As a category, music games are in a weird place right now. The glory days of the first “Guitar Hero” and “Rock Band 2”-and the plastic instruments they ushered into homes worldwide-are long gone. Activision shuttered the division that made “Guitar Hero” and MTV unceremoniously sold off Harmonix, the developer who created “Rock Band.” The Boston-based developer’s still thriving with “Dance Central,” but that game’s a far sight from the performance karaoke that let you stand in for the most famous rockers of all time.
But, the rhythm game genre may have life in it yet and the best proof of that is Taito’s new iOS release “Groove Coaster.” If you’ve played practically any music game since the inception of the genre, you’ll pick up on “Groove Coaster” right away. As the 17 J-pop tracks that come with the game play, symbols speed down a line running across the screen. Tapping anywhere on the screen in time with symbols will sync up parts of the song and bring them up in the audio mix.
What sets the title apart is its use of shifting camera angles to make the player constantly have to re-orient themselves. The name “Groove Coaster” riffs on “roller coaster” and the game does make you feel as if you’re in the front seat of the front car of a loop-de-loop extravanganza. Tracks will spiral in on themselves, zig-zag jerkily and make you feverishly tap at the screen during certain moments. The title’s head developer Reisuke Ishida last worked on “Space Invaders: Infinity Gene,” an iPhone game that similarly reworked the experience of the arcade classic with new ideas.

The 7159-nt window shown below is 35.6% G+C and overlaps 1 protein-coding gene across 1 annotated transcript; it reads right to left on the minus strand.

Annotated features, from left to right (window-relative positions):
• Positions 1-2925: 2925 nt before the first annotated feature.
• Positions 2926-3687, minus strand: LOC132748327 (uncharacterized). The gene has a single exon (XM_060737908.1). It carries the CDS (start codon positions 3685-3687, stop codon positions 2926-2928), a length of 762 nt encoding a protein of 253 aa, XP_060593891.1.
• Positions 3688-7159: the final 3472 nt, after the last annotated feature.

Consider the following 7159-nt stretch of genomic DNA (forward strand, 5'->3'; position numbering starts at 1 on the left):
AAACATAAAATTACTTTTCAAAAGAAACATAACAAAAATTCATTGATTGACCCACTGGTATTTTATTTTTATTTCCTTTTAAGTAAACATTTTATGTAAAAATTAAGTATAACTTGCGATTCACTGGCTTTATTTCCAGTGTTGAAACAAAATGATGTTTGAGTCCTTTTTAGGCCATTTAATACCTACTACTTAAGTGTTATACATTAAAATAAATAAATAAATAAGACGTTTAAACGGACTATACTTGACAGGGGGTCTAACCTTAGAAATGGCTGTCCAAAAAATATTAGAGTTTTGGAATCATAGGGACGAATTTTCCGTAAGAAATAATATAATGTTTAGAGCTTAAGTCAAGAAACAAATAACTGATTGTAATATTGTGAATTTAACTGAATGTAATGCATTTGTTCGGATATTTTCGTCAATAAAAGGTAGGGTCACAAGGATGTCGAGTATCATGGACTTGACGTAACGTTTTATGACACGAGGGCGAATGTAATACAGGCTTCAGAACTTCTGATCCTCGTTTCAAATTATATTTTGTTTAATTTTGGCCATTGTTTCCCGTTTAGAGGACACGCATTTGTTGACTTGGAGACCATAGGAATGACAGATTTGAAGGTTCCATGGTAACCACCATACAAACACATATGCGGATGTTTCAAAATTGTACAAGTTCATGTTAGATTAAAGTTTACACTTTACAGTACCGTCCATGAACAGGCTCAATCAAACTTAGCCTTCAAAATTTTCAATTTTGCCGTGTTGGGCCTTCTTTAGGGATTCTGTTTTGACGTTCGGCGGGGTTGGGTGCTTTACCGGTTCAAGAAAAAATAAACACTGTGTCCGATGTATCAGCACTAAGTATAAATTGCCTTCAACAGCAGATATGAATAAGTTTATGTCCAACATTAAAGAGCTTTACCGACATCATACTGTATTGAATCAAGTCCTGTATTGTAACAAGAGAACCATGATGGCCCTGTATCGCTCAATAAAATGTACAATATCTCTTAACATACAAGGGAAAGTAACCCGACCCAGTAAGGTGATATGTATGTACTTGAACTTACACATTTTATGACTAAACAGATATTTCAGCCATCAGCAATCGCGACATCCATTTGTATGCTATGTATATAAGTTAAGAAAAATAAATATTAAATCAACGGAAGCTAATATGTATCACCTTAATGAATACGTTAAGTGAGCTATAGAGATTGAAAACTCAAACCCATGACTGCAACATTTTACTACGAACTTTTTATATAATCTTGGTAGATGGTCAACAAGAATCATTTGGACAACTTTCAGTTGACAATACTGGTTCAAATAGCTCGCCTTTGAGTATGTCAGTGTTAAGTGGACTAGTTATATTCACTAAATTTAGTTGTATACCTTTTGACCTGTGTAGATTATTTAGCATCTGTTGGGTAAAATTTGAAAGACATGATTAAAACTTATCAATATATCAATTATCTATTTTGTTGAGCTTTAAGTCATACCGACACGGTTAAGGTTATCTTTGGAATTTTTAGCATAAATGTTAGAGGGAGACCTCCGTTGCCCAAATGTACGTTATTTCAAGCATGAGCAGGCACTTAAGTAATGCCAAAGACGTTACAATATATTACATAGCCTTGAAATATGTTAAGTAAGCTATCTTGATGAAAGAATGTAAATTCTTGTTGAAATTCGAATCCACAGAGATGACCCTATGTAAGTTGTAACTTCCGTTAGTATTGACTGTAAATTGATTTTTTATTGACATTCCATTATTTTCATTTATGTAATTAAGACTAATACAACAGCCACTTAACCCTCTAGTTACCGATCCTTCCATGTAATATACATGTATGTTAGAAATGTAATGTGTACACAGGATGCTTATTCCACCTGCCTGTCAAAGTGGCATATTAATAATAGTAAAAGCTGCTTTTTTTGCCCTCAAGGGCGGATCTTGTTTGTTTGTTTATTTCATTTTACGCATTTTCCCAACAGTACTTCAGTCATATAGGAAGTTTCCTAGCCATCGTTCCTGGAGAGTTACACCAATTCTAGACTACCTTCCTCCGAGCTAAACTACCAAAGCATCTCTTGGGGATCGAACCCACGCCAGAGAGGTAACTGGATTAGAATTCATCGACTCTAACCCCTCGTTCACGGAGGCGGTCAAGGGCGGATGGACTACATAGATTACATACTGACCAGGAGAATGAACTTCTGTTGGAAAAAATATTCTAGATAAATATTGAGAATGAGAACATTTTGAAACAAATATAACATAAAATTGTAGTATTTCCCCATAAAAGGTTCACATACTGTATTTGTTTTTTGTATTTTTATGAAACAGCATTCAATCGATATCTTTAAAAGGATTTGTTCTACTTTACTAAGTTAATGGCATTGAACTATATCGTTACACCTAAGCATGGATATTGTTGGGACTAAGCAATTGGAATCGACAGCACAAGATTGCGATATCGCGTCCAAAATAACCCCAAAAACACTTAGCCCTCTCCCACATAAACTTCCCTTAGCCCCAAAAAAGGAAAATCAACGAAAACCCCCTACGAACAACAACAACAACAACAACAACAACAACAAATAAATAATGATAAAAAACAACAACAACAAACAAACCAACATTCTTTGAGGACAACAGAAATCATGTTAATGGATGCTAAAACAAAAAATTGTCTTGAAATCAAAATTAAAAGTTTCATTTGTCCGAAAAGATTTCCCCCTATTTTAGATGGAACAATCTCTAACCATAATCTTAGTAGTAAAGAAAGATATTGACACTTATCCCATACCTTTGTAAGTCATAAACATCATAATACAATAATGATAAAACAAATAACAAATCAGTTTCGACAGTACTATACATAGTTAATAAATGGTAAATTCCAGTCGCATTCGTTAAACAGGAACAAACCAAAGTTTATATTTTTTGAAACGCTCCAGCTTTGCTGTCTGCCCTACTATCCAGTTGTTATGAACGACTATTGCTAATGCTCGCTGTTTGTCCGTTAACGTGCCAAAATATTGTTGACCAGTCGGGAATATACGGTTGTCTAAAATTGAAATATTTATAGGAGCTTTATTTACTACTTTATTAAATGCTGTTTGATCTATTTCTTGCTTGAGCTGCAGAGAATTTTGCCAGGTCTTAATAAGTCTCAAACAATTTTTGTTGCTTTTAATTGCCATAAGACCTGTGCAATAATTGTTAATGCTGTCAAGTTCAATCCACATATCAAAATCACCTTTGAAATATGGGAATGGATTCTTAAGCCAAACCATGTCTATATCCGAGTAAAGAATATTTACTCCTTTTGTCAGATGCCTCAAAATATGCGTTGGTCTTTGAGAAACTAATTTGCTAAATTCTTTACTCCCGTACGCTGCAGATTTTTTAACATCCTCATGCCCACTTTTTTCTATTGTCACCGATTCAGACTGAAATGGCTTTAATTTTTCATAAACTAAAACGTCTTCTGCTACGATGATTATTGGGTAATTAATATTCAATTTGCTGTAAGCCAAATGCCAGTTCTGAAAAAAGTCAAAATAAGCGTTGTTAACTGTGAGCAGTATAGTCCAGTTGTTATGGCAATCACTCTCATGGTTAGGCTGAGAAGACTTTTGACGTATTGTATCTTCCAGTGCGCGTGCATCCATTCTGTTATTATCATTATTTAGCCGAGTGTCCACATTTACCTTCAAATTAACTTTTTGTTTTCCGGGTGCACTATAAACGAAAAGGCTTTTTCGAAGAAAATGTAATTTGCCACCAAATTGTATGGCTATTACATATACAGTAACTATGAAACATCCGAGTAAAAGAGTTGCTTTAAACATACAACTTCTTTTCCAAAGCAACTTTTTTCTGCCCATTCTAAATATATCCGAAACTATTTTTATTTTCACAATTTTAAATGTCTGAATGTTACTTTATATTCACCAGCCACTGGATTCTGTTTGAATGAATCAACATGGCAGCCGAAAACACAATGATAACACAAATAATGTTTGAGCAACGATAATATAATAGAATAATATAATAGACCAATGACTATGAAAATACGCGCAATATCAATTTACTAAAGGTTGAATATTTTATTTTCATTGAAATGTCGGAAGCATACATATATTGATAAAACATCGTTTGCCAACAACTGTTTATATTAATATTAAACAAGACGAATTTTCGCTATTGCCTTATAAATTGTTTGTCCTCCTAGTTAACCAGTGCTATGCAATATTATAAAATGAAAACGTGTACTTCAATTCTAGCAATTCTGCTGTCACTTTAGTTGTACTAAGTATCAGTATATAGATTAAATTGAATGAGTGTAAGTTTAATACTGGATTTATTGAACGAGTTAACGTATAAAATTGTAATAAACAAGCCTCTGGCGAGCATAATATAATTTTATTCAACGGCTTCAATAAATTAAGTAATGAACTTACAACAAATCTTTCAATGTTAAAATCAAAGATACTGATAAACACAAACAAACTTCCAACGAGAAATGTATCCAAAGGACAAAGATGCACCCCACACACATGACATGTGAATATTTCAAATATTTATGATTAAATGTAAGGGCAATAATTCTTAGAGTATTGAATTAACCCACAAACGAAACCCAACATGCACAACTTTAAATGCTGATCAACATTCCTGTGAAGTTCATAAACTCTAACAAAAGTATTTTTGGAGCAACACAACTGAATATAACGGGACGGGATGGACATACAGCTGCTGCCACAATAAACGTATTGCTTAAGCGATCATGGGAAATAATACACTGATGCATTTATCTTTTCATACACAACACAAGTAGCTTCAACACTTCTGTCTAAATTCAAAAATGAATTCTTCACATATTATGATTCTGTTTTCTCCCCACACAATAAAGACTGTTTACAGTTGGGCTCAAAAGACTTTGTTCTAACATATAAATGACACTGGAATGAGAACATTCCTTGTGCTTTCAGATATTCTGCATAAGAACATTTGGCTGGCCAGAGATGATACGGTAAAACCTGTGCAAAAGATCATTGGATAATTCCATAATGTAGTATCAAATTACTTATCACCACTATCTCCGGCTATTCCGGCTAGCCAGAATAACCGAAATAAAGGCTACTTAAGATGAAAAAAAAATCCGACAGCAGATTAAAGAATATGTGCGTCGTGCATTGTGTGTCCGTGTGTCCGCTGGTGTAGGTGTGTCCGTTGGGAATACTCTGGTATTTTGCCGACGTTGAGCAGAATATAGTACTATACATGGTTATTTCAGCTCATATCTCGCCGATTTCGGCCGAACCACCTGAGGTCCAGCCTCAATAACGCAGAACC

“Groove Coaster” channels the sensation of listening to new music. The not-knowing where a track’s going to go next, the latching-on to a part of a song you know you’re going to love, they’re both in “Groove Coaster.” It’s impressive that the game’s able to codify those perceptual and physical reaction of pop-music endorphin release into gameplay. That buzzy energy gets helped along by great visuals drawn out in neion-colored vector graphics that heavily recall “Rez.” You can totally feel the synaesthetic hallmarks of Tetsuya Mizuguchi’s masterpiece in “Groove Coaster,” with how tightly allied the graphical shifts are to the musical changes. But the iDevice title does enough make itself feel like its own unique experience and not a knock-off of anything that’s come before.
The signature moment of “Groove Coaster” comes at the end of a level, when the camera pull back to a wide shot that reveals the twists and turns you traveled along while tapping through a particular song. It’s almost like the photos you can buy of yourself after an amusement park ride, where you look back in wonder at what you experienced.